Major sporting legislation
Major sporting events provide Victorians with great spectator opportunities and make a significant contribution to the Victorian economy. The Major Sporting Events Act 2009 (refer Legislation Victoria at www.legislation.vic.gov.au) provides legislative protections to event organisers and to the public to assist with the safe and efficient staging of these events.
The Act may be applied to a major sporting event to:
- enhance crowd management by police and authorised officers, increasing the safety and comfort of spectators
- allow events to be protected from ambush advertising on buildings and ambush aerial advertising
- protect event logos, images and references
- provide protection from unauthorised broadcasting
- provide for the control and management of event venues and event areas
- ensure that the sale and distribution of tickets is in accordance with an approved ticket scheme.
The operation of the Act helps facilitate major sporting events and is a major reason why Victoria secures some of the best events in the world.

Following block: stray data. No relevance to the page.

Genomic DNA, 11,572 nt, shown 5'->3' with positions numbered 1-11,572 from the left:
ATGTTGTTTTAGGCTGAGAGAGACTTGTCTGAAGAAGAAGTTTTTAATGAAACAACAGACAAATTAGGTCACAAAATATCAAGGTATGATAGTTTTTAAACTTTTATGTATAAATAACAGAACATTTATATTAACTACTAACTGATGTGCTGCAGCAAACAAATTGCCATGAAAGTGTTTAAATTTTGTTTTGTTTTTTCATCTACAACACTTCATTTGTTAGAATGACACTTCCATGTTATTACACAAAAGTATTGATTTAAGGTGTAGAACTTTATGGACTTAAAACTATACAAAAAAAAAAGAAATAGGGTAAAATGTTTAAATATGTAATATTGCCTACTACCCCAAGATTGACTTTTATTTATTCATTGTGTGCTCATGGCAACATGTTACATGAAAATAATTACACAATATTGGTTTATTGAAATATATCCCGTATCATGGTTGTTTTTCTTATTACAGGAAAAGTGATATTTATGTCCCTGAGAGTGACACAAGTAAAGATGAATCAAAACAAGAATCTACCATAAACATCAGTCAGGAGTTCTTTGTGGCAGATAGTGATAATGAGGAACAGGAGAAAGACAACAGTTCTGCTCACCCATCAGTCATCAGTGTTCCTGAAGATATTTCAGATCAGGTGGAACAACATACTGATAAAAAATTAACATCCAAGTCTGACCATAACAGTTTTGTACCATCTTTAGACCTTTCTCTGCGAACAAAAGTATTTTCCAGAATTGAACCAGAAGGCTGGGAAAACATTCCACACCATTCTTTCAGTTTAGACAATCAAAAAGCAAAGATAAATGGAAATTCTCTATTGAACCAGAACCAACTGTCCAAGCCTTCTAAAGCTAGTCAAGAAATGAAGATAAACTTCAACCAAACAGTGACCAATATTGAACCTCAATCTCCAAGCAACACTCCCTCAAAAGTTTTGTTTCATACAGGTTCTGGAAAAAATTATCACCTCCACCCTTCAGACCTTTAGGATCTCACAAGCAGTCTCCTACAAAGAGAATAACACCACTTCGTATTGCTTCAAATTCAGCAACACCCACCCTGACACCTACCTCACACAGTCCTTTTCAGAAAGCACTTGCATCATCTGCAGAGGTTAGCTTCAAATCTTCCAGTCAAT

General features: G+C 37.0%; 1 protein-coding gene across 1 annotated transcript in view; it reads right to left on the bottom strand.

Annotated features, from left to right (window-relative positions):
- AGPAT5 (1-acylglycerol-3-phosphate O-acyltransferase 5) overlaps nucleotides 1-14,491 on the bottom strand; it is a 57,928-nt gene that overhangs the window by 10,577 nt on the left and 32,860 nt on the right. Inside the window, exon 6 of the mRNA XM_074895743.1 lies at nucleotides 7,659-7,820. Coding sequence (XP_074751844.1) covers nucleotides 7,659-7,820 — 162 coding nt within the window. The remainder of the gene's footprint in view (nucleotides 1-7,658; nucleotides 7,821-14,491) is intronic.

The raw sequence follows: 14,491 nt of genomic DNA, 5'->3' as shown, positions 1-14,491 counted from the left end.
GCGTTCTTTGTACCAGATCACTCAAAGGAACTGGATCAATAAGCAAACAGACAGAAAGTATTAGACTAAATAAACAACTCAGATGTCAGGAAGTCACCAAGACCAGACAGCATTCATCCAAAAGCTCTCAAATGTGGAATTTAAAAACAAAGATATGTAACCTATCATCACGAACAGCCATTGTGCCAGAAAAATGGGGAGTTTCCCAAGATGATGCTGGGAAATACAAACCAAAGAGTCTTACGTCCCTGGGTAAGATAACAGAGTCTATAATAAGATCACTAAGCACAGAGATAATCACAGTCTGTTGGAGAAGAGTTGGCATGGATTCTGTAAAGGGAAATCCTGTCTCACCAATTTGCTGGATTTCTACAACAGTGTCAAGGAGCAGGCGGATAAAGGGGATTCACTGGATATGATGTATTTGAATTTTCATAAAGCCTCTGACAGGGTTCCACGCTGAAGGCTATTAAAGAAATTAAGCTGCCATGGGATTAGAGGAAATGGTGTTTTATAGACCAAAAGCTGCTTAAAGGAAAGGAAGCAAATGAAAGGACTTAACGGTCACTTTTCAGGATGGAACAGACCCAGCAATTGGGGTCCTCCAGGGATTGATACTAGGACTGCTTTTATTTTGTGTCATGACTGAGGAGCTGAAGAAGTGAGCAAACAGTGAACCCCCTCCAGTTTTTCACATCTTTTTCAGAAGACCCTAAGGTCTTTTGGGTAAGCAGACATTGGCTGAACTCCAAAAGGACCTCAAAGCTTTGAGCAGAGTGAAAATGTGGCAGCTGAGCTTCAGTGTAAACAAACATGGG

A number of requirements need to be met before additional events can be protected under the Act. Event organisers who are interested in having the Act applied to their event should contact Sport and Recreation Victoria.
Supporters should be aware that the AFL Grand Final and the Melbourne Matches of the ICC Cricket World Cup 2105 are declared events under the Sports Events Ticketing provisions.
Under the Major Sporting Events Act 2009, it is illegal to on-sell AFL Grand Final and ICC Cricket World Cup 2015 tickets at a premium or part of a package, unless the seller is authorised by the AFL or Cricket World Cup 2015 Ltd.
Breaching this Act by on-selling tickets without AFL or Cricket World Cup authorisation can result in heavy fines in excess of $8,000 for an individual and $42,000 for a company.
Purchasing a ticket from an unauthorised seller can result in the ticket holder being denied entry to the event.